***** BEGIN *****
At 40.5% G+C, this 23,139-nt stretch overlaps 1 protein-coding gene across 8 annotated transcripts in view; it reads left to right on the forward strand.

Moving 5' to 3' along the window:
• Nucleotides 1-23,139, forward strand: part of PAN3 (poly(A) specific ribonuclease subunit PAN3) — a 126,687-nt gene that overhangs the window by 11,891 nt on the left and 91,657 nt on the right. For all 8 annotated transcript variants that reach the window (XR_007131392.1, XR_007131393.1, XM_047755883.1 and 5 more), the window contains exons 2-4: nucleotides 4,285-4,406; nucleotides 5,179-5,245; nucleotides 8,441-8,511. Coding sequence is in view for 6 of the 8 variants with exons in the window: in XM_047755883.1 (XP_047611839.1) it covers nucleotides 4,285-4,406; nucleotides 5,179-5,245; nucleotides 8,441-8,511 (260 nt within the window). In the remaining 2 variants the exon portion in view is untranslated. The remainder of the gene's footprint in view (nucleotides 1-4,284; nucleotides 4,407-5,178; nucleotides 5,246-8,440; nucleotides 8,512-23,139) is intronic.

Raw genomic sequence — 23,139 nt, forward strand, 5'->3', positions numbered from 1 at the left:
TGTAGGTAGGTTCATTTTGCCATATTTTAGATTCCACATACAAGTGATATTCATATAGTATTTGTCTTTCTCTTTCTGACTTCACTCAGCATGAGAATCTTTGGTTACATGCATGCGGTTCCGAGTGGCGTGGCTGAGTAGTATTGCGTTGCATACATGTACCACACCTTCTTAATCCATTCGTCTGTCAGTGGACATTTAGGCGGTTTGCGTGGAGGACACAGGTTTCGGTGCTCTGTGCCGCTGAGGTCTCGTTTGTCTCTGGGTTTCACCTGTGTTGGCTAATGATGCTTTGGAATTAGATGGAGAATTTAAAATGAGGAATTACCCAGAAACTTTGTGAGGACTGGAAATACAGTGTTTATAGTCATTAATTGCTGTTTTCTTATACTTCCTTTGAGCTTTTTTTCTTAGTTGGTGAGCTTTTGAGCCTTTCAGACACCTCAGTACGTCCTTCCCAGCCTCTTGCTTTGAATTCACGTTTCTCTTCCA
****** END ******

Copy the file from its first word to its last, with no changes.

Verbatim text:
At 40.5% G+C, this 23,139-nt stretch overlaps 1 protein-coding gene across 8 annotated transcripts in view; it reads left to right on the forward strand.

Moving 5' to 3' along the window:
• Nucleotides 1-23,139, forward strand: part of PAN3 (poly(A) specific ribonuclease subunit PAN3) — a 126,687-nt gene that overhangs the window by 11,891 nt on the left and 91,657 nt on the right. For all 8 annotated transcript variants that reach the window (XR_007131392.1, XR_007131393.1, XM_047755883.1 and 5 more), the window contains exons 2-4: nucleotides 4,285-4,406; nucleotides 5,179-5,245; nucleotides 8,441-8,511. Coding sequence is in view for 6 of the 8 variants with exons in the window: in XM_047755883.1 (XP_047611839.1) it covers nucleotides 4,285-4,406; nucleotides 5,179-5,245; nucleotides 8,441-8,511 (260 nt within the window). In the remaining 2 variants the exon portion in view is untranslated. The remainder of the gene's footprint in view (nucleotides 1-4,284; nucleotides 4,407-5,178; nucleotides 5,246-8,440; nucleotides 8,512-23,139) is intronic.

Raw genomic sequence — 23,139 nt, forward strand, 5'->3', positions numbered from 1 at the left:
TGTAGGTAGGTTCATTTTGCCATATTTTAGATTCCACATACAAGTGATATTCATATAGTATTTGTCTTTCTCTTTCTGACTTCACTCAGCATGAGAATCTTTGGTTACATGCATGCGGTTCCGAGTGGCGTGGCTGAGTAGTATTGCGTTGCATACATGTACCACACCTTCTTAATCCATTCGTCTGTCAGTGGACATTTAGGCGGTTTGCGTGGAGGACACAGGTTTCGGTGCTCTGTGCCGCTGAGGTCTCGTTTGTCTCTGGGTTTCACCTGTGTTGGCTAATGATGCTTTGGAATTAGATGGAGAATTTAAAATGAGGAATTACCCAGAAACTTTGTGAGGACTGGAAATACAGTGTTTATAGTCATTAATTGCTGTTTTCTTATACTTCCTTTGAGCTTTTTTTCTTAGTTGGTGAGCTTTTGAGCCTTTCAGACACCTCAGTACGTCCTTCCCAGCCTCTTGCTTTGAATTCACGTTTCTCTTCCA